Time Has Now Come for `Best' Norwegian Junk Bonds to Feel Painby
Buying opportunities in non-oil junk debt, Swedbank says
High-yield market pricing in more restructures to come
The final blow is about to land on the Norwegian junk bond market.
“We’re hopefully in the last big repricing of the market,” Paal Ringholm, head of credit research at Swedbank AB, said in an interview on Monday. “We’re in a wave where the next best or best are getting a sharp repricing.”
The junk bond market of Western Europe’s largest oil producer has plunged since oil prices started to fall in 2014. The primary market is effectively closed for oil-related issuers as spreads have widened so much that it’s too expensive for companies to issue new debt.
Norwegian Air Shuttle ASA’s 2018 floating-rate notes are bid at a yield-to-maturity of about 7.1 percent while the 2020 bonds of Stolt-Nielsen Ltd., which transports and stores specialty and bulk liquid chemicals, are bid at a yield-to-maturity of 6.9 percent. That compares with about 72 percent for Seadrill Ltd.’s 2018 bond.
“There’s more realism in this wave,” Ringholm said. “It’s pricing in that several companies will restructure and they will -- it hits harder and on all types of credit profiles.”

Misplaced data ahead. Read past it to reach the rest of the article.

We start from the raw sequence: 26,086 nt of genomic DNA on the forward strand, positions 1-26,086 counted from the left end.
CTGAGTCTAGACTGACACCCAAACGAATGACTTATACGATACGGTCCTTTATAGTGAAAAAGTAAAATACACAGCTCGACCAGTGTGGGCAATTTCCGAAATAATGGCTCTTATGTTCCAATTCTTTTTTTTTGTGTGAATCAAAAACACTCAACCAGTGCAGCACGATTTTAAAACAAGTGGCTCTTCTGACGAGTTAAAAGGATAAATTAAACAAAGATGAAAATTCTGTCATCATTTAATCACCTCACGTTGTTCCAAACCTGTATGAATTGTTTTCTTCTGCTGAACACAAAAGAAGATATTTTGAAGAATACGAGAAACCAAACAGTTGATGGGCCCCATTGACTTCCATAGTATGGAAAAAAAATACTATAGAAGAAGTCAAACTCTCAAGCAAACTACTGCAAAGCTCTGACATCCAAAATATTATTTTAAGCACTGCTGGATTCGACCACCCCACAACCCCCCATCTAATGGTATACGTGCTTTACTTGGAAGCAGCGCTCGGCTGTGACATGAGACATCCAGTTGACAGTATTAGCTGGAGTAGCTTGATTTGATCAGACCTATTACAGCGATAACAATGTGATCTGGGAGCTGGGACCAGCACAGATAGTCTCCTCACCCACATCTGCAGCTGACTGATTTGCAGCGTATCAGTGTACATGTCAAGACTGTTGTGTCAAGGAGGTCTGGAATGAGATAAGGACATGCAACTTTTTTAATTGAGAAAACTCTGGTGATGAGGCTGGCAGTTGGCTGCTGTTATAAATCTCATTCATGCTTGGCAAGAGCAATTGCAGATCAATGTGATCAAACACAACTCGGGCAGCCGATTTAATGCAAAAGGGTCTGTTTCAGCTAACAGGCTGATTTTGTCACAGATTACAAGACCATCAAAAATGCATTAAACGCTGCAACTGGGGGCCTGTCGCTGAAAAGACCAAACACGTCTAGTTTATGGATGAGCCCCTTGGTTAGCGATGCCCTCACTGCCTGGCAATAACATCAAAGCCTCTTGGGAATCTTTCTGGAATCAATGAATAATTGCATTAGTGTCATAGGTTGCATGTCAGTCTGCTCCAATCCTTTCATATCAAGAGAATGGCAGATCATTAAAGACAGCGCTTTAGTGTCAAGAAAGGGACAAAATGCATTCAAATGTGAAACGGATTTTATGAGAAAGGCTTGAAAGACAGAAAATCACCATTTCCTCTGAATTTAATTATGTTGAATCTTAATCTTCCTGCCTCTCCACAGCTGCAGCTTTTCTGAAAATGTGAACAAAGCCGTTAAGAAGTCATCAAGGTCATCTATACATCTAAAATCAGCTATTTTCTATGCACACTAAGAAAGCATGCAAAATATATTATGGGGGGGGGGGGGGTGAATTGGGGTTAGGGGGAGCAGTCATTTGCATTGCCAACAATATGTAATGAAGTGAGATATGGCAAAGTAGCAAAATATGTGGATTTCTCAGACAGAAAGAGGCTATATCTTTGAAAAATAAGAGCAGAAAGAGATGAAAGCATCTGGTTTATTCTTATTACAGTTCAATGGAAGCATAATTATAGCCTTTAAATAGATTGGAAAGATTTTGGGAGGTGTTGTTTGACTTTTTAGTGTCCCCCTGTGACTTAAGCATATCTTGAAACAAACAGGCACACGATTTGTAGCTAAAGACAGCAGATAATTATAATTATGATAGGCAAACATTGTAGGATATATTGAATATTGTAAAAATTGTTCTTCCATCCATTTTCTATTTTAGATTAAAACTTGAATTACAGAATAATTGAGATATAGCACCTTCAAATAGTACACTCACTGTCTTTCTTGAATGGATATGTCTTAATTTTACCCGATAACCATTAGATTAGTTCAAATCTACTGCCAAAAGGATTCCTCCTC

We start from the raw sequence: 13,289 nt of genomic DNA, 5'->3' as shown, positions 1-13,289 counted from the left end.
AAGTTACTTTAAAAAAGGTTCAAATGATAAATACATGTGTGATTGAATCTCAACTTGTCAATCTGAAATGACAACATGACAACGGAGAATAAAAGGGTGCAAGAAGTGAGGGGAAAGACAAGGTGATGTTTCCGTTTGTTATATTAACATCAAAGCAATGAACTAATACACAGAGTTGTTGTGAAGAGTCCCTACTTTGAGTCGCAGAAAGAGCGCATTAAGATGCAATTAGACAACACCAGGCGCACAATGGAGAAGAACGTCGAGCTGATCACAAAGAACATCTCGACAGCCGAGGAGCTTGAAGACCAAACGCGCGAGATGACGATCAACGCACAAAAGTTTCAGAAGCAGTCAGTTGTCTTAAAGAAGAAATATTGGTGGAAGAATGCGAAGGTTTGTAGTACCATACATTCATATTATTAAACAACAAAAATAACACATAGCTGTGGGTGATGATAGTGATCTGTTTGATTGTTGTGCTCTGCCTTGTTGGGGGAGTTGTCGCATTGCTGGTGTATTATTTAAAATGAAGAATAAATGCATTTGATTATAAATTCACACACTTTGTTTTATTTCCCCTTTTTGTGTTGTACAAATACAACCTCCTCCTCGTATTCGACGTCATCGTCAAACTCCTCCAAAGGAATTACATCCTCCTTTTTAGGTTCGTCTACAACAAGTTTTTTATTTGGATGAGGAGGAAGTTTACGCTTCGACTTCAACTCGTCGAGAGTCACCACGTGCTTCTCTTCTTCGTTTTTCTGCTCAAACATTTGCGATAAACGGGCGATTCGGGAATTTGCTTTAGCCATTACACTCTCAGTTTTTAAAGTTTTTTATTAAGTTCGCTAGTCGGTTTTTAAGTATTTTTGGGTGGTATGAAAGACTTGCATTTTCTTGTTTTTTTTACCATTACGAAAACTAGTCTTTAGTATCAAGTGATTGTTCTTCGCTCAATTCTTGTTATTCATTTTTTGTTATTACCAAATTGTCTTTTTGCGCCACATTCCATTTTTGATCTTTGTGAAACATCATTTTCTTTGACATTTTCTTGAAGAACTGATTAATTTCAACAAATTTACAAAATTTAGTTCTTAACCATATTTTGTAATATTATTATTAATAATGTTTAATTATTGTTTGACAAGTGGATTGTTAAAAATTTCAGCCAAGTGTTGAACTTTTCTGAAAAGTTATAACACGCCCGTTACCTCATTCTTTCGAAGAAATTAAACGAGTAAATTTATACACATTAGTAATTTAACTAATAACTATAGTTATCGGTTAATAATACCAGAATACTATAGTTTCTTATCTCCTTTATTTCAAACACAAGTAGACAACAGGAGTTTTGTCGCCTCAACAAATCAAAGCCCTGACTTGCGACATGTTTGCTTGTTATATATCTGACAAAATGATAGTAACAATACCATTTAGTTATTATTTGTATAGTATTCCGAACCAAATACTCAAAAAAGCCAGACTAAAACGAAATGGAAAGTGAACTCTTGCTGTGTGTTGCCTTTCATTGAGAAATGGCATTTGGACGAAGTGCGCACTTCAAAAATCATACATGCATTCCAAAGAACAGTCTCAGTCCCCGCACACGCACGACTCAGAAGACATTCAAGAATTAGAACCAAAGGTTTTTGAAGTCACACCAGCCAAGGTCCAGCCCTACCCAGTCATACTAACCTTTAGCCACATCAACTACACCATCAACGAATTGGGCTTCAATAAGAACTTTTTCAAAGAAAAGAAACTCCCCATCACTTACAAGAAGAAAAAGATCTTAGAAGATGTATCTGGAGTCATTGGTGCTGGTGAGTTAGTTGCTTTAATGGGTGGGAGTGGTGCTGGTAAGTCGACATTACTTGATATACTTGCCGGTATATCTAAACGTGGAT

The market needs one last “big repricing” to convince investors that it’s cheap before it begins to function more normally again, he said. That will pave the way for buyers that are looking to time a bottoming in the market.
“For an investor that can stand some pain short term, it’s getting very interesting to enter,” the Swedbank analyst said.
Vulture funds, private investors and shareholders who see opportunities in company debt in addition to or instead of stock will be the first to take the plunge, but buyers will have to be wary about what they pick up.
“There are some segments that are not repriced yet,” Ringholm said. “The unsecured OSV segment still has room for downside for example.”
The issue now, with crude prices hovering in the $30s, is that none of the companies have a “business model that can endure” that level, according to Ringholm. Even oil at $40 is unsustainable and $50 will also cause restructurings, he said.
While it’s too early to buy oil-related junk bonds, Ringholm sees attractive prices among non-oil high-yield bonds. As portfolio managers need to sell all kinds of bonds due to the need for liquidity, that has led to a “repricing of everything”, he said.
“That offers very good buying opportunities for everything that’s not oil,” he said. “Generally that’s what you should buy and wait a little bit more to buy oil bonds until they’re cheap enough.”